Don’t Pit Happiness and Pay Against Each Other

An age-old question still hangs above our heads: What’s more important—money or happiness? We’ve all heard both points of view. Some say money buys happiness because you have more freedom to do as you desire. You can take vacations, explore hobbies, indulge in luxury without heightened worries around expenses. The other side may point out that happiness isn’t limited to money—that people, jobs, experiences, etc. can all impact one’s happiness and bring a lot more joy than material goods. Either way, people have been trying to answer this question for a long time but fail to consider that maybe happiness and pay don’t have to come at the cost of the other.

When working for a company or looking for a new job, pay is important but it’s certainly not the only aspect of a job to take into consideration. Here are some other aspects to think about…

Experience. If you’re already working somewhere and thinking about how your pay and happiness aren’t aligning the way you’d like, it might be helpful to consider changing your perspective. What can you learn from this job that money can’t necessarily buy? What interactions can you have with people that will build your communication or problem-solving skills which will facilitate your professional development for future positions? What can you learn from mentor figures or what can you teach to those around you based off your own knowledge? If you’re looking for a new job, instead of just thinking about the hourly pay rate, think about what this company or role can offer you, beyond the standard benefits package.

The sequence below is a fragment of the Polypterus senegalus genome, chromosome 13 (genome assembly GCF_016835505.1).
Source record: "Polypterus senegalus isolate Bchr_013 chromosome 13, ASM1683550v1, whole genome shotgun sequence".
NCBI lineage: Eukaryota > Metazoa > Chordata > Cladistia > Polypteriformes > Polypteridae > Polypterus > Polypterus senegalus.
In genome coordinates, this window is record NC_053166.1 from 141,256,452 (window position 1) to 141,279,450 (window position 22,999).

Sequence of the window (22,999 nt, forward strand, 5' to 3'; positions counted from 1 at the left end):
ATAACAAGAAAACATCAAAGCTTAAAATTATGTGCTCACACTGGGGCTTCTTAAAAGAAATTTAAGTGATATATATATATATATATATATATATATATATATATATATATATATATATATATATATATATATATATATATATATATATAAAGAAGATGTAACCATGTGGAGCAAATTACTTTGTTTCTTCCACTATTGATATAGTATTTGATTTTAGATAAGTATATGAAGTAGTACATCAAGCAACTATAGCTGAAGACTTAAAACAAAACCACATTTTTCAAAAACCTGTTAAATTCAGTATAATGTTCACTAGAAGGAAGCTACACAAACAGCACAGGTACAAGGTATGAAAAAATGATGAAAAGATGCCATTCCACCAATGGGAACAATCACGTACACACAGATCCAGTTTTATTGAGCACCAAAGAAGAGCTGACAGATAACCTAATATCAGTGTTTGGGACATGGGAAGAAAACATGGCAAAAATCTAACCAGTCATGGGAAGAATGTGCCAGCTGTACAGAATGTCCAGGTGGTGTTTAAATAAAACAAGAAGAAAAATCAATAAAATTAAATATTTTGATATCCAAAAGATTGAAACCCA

Meaning. Finding meaning or a purpose within a job can completely change your mind set about your current career. Do you enjoy what you’re doing? Are you helping people? Are you advancing an area of society? Are you protecting people? Can you teach people things they wouldn’t otherwise know or have access to that knowledge? Those are also things money can’t buy—the meaning you attribute to your job and your role in that job to the people you interact with.

Opportunity. You might be looking at a job right now that sounds interesting to you but isn’t meeting the pay rate you would like. Maybe you’re working somewhere that isn’t meeting your personal financial goals now. However, does your current place of employment have opportunities to advance professionally? Can you take your career to the next level? Are there other opportunities at this job that intrigue you and make it all that more enjoyable?  Feeling like you can grow professionally is a good feeling and provides people with hope for what the future holds. Focus on the growth you can achieve at this job.

Don’t get me wrong, money is important. You need to make enough to pay pills and put food on the table and clothes on your back. But money can’t buy experience. It can’t find meaning. It may be able to buy certain opportunities, but not ones you spontaneously find through your own hard work. And so, it’s up you, the job seeker, to find value beyond monetary worth that can bring just as much—if not more—joy than money can.

This article was written by Michaela Coll.
Michaela Coll is writer, editor, and consultant. During her free time, Michaela likes to write poetry, blog posts, and creative short stories, some of which you can find on her Linktree. When she’s not writing or reading, you can find her snuggled up with her cats or dogs.

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